Rumors about the résumé’s demise have resurfaced time and again. They first appeared years ago when the Internet stepped up as the “go to” place for jobs. The Internet job application procedure has left many discouraged. One unemployed worker said it like this, “Before, all it took was a hello and a handshake, now I apply online not because I want to but because I have to”.
The drill is clearly established. Want a job? Sit down, log in, and apply. But then what? Efforts often vanish into cyberspace. With this technology driven process many are asking, “Why do I need a résumé? Is anybody reading it? And what about my cover letter? Does it matter? They want to know if the current system has eliminated the résumé and changed the rules altogether. I say no. The résumé is not dead; it’s alive and well. But the world is ever changing and we must keep up in order to achieve our goals.
According to JobVite’s social recruiting survey, 78 percent of employers used social media for hiring in 2008.
By 2013 that number increased to 94 percent. LinkedIn and Facebook are the number one sources. Let’s consider a few possibilities. Using your résumé as an example, we know it changes over time with additions, deletions and even format but it’s consistent in one way, it is always formal. Your LinkedIn profile, on the other hand can be a little less formal yet still shine a professional spotlight on you and highlight your accomplishments. Twitter and Facebook as well as LinkedIn allow widespread networking opportunities since users can broadcast to a large audience at one. If you enjoy writing a website with a blog is a good choice. YouTube allows viewers to assess body language that isn’t visible when viewing a paper résumé. Some of these ideas might appeal to you while others won’t, but all are relevant in today’s job search. Your line of work, industry and personal style will dictate the choices best for you.
That’s worth repeating… quality matters. What you broadcast must be a first class representation of your best self. Forty-three percent of employers said they found reasons NOT to hire because of negative social media content. Top reasons are poor communication skills, spelling errors, drug and alcohol references and inappropriate pictures. If you don’t protect your personal brand, which is synonymous with your professional reputation, social media will work against your goals, not for them.
So think evolution, not replacement when the résumé rumor pops up again. But adapting to change has always been essential for success and upward mobility, right? It’s true that all that was required before was a quality résumé coupled with a nice cover letter and some polished interviewing skills and bingo… you’re hired! But no longer is that enough. With a sluggish job market and large applicant pool there’s more work to be done. These components still make up the foundation of your job search but a full marketing package is today’s golden ticket to your future, the cornerstone of which should be personal branding. What is personal branding you ask? It is self-marketing those unique qualities which set you apart from the crowd. These questions will help you consider your own “me program”. What motivates you? What do you know? What are you known for knowing? What are your passions and values? What word describes you best? Do you have a niche?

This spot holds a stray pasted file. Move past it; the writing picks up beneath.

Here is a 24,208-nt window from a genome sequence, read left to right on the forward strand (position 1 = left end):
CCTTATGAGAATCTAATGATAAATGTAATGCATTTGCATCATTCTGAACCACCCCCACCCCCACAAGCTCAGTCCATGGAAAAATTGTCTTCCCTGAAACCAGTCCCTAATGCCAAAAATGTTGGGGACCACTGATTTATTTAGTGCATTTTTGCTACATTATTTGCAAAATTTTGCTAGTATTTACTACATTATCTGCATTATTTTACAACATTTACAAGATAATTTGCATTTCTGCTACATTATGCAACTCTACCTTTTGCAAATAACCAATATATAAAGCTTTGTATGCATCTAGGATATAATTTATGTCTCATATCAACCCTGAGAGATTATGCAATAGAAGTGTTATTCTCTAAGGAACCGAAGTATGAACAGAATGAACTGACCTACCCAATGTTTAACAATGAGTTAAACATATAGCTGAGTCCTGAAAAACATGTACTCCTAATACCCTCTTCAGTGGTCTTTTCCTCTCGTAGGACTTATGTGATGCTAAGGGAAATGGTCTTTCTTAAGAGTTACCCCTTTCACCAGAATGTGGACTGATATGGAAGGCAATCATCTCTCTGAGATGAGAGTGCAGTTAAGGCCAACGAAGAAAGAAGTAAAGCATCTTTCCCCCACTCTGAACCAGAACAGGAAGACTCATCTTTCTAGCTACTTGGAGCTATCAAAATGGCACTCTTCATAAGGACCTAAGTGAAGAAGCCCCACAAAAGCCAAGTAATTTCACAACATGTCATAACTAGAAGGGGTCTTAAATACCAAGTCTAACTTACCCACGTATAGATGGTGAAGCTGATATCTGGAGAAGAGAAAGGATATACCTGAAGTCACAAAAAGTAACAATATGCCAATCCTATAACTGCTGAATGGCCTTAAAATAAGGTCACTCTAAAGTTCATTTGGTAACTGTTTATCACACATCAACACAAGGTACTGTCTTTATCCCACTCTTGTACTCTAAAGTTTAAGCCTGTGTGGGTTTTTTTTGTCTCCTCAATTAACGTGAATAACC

Self-assessment is key. You might want to enlist others with whom you have worked or shared professional accomplishments, to share their insights. It’s not easy to make an unbiased evaluation of your own abilities and strengths. Once you’ve decided on what makes you distinctive you can begin to formulate a brand message. It must be conveyed consistently and delivered to a targeted market just like any other “product.”
So is the résumé dead? No. But just like everything else the job search frontier is evolving and it is not the same as it was 20 years ago. In order to stay relevant we must adapt. The résumé is a core tool that remains steady. It’s a valuable asset for job seekers and the number one choice for the majority of employers. So don’t toss it out yet! But do consider looking beyond the résumé for innovative ways to expose your talents. Step outside of your comfort zone and give it a try.
Gloria Sinibaldi is a career professional who has worked in the employment field for more than 20 years. She is a trainer coach and job developer. Email questions to firstname.lastname@example.org.